An intro class to computers met four days a week for three hours a day over the course of nine weeks, covering three units that including everything from figuring out the desktop to creating PowerPoint presentations.
Veronica Davis, a retired grandmother from Raleigh and a volunteer at a local charter school, already knew how to use a computer but took the class to make sure she knew well enough to teach the kids. "My fourth graders, I didn't want them knowing more than me," she said during the third week of the class. "I also learned how to help them navigate the Internet." And perhaps her most practical breakthrough was in learning the chat lingo her students use in their AOL Instant Messenger conversations. "It's good to be one step ahead of them," she said. Davis later graduated from the class.
Another of the students was Roger Wheaton, a 48-year-old man who was living at the Wilmington Street shelter, trying to recover from alcohol addiction and get a foothold on a better life.
"For somebody who's homeless and had problems, maybe being incarcerated, drugs, alcohol, maybe a little less fortunate than others," Wheaton said, "I think this would be a good place for them to start to get up on their feet and maybe get a career down the road. I think they make learning real easy here." Wheaton had painted houses his entire life but was worried that he wouldn't always be able to climb ladders and carry five-gallon cans of paint. He had barely used a computer before the class. By the end of the third week, he'd learned how to create and work on documents in Word, how to cut and paste, and how to print.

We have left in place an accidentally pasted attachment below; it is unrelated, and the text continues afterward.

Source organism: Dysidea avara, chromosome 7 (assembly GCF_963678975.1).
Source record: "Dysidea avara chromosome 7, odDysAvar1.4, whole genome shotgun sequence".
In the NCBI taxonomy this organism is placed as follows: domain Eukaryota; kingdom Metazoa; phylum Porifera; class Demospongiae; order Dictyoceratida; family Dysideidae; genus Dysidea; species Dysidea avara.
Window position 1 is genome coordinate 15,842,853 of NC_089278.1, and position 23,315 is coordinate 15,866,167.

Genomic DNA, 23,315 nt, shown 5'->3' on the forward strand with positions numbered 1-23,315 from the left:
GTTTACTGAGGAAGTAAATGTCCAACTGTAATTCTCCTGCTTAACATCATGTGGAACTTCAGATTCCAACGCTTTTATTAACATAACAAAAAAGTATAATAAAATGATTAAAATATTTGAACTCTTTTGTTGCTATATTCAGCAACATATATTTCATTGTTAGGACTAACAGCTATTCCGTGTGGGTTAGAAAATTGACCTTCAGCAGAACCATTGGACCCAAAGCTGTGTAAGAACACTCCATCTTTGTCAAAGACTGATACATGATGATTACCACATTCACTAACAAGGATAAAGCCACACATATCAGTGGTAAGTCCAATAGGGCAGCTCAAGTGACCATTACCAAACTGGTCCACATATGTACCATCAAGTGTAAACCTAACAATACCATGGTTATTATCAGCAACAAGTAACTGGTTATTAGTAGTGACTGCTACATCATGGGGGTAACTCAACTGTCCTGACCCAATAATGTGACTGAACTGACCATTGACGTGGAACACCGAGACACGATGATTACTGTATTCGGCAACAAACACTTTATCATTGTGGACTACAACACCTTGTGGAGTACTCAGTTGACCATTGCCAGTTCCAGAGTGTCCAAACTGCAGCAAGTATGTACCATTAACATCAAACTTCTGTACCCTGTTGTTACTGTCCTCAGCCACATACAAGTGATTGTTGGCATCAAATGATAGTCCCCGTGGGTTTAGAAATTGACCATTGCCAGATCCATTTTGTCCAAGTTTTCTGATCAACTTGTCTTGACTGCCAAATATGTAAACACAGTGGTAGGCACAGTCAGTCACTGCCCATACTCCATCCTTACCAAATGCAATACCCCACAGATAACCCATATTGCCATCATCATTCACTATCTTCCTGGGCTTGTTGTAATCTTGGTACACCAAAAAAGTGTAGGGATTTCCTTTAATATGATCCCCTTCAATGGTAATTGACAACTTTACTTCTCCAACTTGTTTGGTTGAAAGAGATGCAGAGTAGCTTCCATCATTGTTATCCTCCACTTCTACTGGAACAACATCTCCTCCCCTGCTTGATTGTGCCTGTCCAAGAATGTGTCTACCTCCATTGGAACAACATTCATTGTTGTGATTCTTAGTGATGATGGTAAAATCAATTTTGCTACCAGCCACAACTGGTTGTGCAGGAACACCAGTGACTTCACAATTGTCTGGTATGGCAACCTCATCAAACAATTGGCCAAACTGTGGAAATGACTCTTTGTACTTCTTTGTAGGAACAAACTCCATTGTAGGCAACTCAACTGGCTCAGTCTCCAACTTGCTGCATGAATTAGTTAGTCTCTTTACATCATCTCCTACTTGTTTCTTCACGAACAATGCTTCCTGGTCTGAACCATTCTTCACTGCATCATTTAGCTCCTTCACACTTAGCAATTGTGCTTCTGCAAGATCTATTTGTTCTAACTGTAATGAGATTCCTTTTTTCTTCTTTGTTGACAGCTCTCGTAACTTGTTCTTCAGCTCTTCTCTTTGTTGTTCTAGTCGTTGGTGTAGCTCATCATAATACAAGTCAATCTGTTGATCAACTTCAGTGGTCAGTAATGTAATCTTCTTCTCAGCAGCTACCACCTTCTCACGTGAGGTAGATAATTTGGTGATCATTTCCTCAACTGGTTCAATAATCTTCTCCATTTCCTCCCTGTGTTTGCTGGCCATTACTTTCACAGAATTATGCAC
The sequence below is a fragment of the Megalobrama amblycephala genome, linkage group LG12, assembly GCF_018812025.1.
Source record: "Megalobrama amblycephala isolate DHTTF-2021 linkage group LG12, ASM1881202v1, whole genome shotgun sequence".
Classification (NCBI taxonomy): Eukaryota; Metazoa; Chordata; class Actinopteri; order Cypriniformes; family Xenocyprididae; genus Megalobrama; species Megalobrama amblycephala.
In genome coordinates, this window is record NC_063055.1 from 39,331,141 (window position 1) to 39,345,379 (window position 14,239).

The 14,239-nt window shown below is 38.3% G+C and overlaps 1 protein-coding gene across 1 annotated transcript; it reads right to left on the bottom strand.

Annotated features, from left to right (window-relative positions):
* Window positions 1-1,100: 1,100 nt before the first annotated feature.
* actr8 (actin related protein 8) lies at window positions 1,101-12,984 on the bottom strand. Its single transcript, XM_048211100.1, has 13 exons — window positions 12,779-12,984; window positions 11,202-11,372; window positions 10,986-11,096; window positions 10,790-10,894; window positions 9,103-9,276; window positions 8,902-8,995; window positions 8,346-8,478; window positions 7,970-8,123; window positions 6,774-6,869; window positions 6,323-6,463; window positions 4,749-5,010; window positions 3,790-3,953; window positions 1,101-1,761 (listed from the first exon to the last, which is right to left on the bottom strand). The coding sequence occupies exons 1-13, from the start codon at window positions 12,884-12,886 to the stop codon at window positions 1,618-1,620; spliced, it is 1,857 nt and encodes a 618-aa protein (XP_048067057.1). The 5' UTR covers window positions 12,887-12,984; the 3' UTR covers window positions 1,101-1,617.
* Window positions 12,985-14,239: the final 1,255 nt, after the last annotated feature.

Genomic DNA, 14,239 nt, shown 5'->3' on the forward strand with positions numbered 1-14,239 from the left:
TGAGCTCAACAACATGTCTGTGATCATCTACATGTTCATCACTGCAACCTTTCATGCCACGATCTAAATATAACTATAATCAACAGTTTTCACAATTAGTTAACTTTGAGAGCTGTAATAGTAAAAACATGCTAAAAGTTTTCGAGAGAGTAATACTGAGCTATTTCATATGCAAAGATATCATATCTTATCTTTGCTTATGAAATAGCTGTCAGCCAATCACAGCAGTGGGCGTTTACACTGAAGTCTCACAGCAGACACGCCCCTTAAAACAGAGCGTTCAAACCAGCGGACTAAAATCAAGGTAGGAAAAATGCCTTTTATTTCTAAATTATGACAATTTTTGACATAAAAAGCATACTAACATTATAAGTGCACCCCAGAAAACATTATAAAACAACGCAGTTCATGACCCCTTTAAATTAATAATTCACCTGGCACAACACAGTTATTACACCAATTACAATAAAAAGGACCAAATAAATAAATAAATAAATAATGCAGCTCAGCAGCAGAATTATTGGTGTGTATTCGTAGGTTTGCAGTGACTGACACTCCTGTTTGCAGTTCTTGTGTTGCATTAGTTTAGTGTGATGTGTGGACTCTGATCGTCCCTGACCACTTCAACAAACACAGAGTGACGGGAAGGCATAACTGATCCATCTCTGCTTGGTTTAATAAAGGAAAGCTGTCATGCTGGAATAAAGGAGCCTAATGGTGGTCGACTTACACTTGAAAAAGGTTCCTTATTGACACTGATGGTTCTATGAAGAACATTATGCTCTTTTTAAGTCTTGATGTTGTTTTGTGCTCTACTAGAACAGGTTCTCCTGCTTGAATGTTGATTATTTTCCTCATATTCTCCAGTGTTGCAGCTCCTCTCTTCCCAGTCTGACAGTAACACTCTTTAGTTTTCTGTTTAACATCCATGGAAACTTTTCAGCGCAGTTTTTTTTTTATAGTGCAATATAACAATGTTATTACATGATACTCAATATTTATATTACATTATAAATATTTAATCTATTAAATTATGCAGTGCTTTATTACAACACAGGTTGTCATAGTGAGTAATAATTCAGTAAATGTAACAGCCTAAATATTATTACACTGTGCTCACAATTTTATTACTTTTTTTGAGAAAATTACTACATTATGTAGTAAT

"It does not matter if you come from the shelter or if you come from North Raleigh," he said. "You need to understand that when you come in here, you're going to get the same treatment, the same education and the same care. Their concern is to teach you, to make sure that you learn what you come to learn." Wheaton completed two of the three units before returning to his hometown of Wilmington to be closer to his family.
Davis, Wheaton and the other students made sacrifices to attend the classes four days a week. (She put off knee surgery; he worked the night shift.) Partly for that reason, GCF recently decided to make the courses online only in order to devote more resources toward curriculum and online instruction. They have since added video tutorials to illustrate advanced functions in Word and Excel.
But there are two satellite GCF Learning Centers that offer in-person instruction: The New Life Center, founded by missionaries in Kitwe, Zambia; and IDEAL, a center for mentally disabled children in Bogotá, Colombia.
"The majority of our learners have never been in contact with the computer before," says Muteb Mufind, the instructor in Kitwe. "The computer belongs to the 'other world'—the world of genius, advancement and smart people. Most of them think you have to be particularly brilliant in mathematics and physics to use the computer." But that's starting to change, he says, and the city of 1.2 million that used to rely on the copper mining industry is beginning to fill with cyber-cafés.
In Bogotá, the children begin by playing with music, games and multimedia that will pique their interests. "This opportunity has permitted the youth of IDEAL to draw near to technology without fear and with complete ease," says instructor Monica Torres Romero, "and to use the computer as a tool of communication and expression of creativity and emotion."
For an interactive map of who's taking GCF's online courses, visit www.gcflearnfree.org/Home/InteractiveMaps.aspx.